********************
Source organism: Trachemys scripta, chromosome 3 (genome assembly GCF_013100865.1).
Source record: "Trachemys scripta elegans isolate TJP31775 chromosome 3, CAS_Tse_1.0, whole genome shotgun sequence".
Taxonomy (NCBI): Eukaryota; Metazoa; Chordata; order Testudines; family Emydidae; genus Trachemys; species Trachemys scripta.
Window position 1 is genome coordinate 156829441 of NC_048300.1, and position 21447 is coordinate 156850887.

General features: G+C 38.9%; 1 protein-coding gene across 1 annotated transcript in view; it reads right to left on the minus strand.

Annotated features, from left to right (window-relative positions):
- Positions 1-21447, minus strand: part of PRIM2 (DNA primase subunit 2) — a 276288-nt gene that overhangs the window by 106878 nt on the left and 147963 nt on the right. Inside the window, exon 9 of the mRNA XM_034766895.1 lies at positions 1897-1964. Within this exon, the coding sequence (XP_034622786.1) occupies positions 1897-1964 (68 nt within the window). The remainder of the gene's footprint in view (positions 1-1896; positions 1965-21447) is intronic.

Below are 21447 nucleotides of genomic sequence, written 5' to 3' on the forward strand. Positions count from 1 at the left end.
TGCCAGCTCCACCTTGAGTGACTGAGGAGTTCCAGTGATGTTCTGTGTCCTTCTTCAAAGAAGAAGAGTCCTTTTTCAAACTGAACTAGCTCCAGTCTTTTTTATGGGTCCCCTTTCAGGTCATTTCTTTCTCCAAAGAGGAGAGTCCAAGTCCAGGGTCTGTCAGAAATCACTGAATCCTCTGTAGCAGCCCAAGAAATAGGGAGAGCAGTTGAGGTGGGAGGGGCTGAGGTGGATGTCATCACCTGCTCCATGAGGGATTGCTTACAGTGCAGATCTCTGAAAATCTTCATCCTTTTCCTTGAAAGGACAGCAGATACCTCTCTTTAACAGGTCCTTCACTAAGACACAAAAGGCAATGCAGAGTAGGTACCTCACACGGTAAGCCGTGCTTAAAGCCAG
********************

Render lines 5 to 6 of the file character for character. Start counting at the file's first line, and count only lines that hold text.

General features: G+C 38.9%; 1 protein-coding gene across 1 annotated transcript in view; it reads right to left on the minus strand.

Annotated features, from left to right (window-relative positions):